In March, we discussed healthy eating, as March was National Nutrition Month. Now, we are in April, which is designated as Distracted Driving Awareness Month. This month of the year has been chosen to bring consciousness to this potentially deadly habit. But, of course we want to keep constantly diligent not to engage in this activity at any second while we are behind the wheel.
Distracted Driving Defined
The news lately has been inundated with stories of horrific automobile crashes caused by distracted driving. Distracted driving is defined by the National Highway Traffic Safety Administration as “any activity that diverts attention from including talking or texting on your phone, eating and drinking, talking to people in your vehicle, fiddling with the stereo, entertainment, or navigation system – anything that takes your attention away from the task of safe driving” . The CDC adds “there are three main types of distraction: Visual: taking your eyes off the road; Manual: taking your hands off the wheel; and Cognitive: taking your mind off of driving.”
Distracted Driving: There’s No Going Back
After these unthinkable automobile crashes occur because of someone taking their eyes off of the road, or their hands off of the wheel, many times we hear the person at fault saying, “I’m so sorry. I’m so sorry. I was texting” or “I was eating my sandwich.” By then it’s too late. We can’t turn back time. We can’t undo what we did. We must all put our total attention to what’s happening on the road when we are driving, or we could pay an awful price that we must live with the rest of our life.
Distracted Driving is Dangerous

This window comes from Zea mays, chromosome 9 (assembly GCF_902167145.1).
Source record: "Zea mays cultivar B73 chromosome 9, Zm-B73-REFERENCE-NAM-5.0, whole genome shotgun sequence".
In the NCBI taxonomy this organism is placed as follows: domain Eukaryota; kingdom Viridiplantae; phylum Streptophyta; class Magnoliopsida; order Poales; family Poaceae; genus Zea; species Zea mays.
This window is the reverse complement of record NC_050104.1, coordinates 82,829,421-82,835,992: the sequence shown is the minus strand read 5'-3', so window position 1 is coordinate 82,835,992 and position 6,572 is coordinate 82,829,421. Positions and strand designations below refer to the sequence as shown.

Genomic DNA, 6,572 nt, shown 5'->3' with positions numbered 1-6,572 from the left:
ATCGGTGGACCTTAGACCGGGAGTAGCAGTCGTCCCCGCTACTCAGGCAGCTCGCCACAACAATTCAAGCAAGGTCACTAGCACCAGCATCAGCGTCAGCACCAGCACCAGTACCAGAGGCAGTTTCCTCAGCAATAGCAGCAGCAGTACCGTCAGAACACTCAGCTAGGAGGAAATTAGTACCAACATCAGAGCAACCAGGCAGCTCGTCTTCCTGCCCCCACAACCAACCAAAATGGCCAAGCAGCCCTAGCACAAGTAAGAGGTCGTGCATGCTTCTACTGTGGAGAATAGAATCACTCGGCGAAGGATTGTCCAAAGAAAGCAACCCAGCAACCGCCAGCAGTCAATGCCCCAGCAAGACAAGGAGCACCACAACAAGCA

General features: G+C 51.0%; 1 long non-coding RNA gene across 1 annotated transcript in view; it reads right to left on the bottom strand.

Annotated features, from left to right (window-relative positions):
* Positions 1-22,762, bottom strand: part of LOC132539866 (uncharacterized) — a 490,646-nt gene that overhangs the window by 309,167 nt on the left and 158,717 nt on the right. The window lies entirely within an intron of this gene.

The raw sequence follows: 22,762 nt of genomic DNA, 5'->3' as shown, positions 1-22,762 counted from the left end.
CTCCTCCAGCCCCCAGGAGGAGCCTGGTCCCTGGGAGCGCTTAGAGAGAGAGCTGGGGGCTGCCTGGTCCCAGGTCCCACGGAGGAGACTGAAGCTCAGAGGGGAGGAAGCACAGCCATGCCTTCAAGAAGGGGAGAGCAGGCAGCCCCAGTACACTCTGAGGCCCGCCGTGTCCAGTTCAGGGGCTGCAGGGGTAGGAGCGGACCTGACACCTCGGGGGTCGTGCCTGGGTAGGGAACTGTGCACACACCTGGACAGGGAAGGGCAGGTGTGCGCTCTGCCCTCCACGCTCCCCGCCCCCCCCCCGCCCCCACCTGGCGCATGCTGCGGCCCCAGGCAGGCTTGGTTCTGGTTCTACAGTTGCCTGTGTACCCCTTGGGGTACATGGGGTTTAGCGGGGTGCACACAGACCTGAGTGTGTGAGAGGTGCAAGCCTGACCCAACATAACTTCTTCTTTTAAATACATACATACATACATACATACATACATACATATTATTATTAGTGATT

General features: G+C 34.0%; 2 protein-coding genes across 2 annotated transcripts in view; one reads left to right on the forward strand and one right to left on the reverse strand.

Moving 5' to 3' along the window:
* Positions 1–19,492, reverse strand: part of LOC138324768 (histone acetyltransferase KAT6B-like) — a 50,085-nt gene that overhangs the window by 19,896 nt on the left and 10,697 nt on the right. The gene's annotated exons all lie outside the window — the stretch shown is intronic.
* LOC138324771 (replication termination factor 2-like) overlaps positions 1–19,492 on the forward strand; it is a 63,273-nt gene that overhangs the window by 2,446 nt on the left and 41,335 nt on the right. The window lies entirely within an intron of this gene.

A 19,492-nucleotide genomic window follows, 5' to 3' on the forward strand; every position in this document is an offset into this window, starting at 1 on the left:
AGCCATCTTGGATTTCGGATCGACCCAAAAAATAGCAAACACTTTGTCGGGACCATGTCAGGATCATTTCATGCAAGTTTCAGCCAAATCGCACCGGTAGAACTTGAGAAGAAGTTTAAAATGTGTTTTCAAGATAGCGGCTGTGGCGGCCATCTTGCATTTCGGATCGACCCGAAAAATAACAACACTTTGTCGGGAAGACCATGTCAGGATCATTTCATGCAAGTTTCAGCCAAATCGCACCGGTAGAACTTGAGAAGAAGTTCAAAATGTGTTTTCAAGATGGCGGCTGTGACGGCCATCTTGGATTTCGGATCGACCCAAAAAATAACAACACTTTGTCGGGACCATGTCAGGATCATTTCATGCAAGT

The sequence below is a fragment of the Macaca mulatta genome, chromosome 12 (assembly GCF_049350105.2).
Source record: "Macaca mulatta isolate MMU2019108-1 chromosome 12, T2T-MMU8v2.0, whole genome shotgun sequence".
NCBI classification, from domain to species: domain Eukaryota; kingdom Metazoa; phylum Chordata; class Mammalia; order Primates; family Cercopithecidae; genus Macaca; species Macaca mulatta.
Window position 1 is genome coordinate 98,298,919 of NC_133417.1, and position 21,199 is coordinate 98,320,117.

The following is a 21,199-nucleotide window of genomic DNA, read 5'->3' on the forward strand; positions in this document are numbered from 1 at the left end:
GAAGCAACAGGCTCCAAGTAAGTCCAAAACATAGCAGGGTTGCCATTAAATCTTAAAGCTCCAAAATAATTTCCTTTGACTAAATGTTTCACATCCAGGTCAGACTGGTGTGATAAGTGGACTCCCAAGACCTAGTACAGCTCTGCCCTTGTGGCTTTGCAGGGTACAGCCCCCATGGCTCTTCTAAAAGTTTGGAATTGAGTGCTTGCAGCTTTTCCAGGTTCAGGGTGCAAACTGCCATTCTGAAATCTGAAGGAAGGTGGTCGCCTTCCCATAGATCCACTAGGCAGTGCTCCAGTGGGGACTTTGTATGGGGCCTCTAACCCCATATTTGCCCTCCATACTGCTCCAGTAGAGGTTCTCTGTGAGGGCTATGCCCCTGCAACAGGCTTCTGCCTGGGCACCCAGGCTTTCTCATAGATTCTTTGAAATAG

The NHTSA goes on to tell us that,
“sending or reading a text takes your eyes off the road for 5 seconds. At 55 mph, that’s like driving the length of an entire football field with your eyes closed.”
That puts that short 5 seconds in a whole new perspective, doesn’t it?
Another unnerving fact they state is that “in 2015 alone, 3,477 people were killed, and 391,000 were injured in motor vehicle crashes involving distracted drivers. During daylight hours, approximately 660,000 drivers are using cell phones while driving.” These statistics are startling, but it gives some insight into how distracted we really are and how dangerous it is.
AAA even tells us further that “latest research has discovered that distraction “latency” lasts an average of 27 seconds, meaning that, even after drivers put down the phone or stop fiddling with the navigation system, drivers aren’t fully engaged with the driving task.”
Teens are most affected. Downloading music, along with the usual texting and talking on the phone, are some of the main culprits.
Distracted Driving: It’s Not Worth It
With new technology bombarding us at a rapid rate, we as a society tend to put it above our main responsibilities, such as driving safely. This presents not only a danger to ourselves, but to everyone on the road around us. Be diligent, and put down that phone, food, or soda. Stay focused at the task at hand. After all getting to your destination safely, as well as those in your path getting to theirs, is much more important than that text or french fry.
photo credit: frankieleon texting and driving via photopin (license)